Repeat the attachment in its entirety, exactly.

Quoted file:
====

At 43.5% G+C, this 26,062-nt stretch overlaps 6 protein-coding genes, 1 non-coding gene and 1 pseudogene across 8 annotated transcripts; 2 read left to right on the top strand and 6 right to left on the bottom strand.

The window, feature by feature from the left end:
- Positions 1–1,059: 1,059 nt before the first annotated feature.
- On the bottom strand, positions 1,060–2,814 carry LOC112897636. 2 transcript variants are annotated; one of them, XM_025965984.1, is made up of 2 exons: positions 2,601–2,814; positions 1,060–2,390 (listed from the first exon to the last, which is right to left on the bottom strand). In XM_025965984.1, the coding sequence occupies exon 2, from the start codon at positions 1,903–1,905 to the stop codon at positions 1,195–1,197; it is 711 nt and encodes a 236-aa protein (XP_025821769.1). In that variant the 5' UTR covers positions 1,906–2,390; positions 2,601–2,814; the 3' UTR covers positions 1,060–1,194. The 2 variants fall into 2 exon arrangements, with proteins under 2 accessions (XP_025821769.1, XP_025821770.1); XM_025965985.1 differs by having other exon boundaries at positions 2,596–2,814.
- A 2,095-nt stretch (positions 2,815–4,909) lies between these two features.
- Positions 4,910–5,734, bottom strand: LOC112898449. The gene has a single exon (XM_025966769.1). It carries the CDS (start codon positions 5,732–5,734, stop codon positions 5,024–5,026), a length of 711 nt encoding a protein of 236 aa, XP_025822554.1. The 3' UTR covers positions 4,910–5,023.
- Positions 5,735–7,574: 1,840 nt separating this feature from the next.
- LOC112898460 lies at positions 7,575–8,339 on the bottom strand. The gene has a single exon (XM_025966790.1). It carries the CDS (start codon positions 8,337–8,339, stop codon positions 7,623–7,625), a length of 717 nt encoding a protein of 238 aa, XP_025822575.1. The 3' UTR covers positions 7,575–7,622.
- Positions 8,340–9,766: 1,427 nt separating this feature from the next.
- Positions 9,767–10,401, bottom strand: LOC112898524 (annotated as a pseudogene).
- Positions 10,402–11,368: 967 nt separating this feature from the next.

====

At 43.5% G+C, this 26,062-nt stretch overlaps 6 protein-coding genes, 1 non-coding gene and 1 pseudogene across 8 annotated transcripts; 2 read left to right on the top strand and 6 right to left on the bottom strand.

The window, feature by feature from the left end:
- Positions 1–1,059: 1,059 nt before the first annotated feature.
- On the bottom strand, positions 1,060–2,814 carry LOC112897636. 2 transcript variants are annotated; one of them, XM_025965984.1, is made up of 2 exons: positions 2,601–2,814; positions 1,060–2,390 (listed from the first exon to the last, which is right to left on the bottom strand). In XM_025965984.1, the coding sequence occupies exon 2, from the start codon at positions 1,903–1,905 to the stop codon at positions 1,195–1,197; it is 711 nt and encodes a 236-aa protein (XP_025821769.1). In that variant the 5' UTR covers positions 1,906–2,390; positions 2,601–2,814; the 3' UTR covers positions 1,060–1,194. The 2 variants fall into 2 exon arrangements, with proteins under 2 accessions (XP_025821769.1, XP_025821770.1); XM_025965985.1 differs by having other exon boundaries at positions 2,596–2,814.
- A 2,095-nt stretch (positions 2,815–4,909) lies between these two features.
- Positions 4,910–5,734, bottom strand: LOC112898449. The gene has a single exon (XM_025966769.1). It carries the CDS (start codon positions 5,732–5,734, stop codon positions 5,024–5,026), a length of 711 nt encoding a protein of 236 aa, XP_025822554.1. The 3' UTR covers positions 4,910–5,023.
- Positions 5,735–7,574: 1,840 nt separating this feature from the next.
- LOC112898460 lies at positions 7,575–8,339 on the bottom strand. The gene has a single exon (XM_025966790.1). It carries the CDS (start codon positions 8,337–8,339, stop codon positions 7,623–7,625), a length of 717 nt encoding a protein of 238 aa, XP_025822575.1. The 3' UTR covers positions 7,575–7,622.
- Positions 8,340–9,766: 1,427 nt separating this feature from the next.
- Positions 9,767–10,401, bottom strand: LOC112898524 (annotated as a pseudogene).
- Positions 10,402–11,368: 967 nt separating this feature from the next.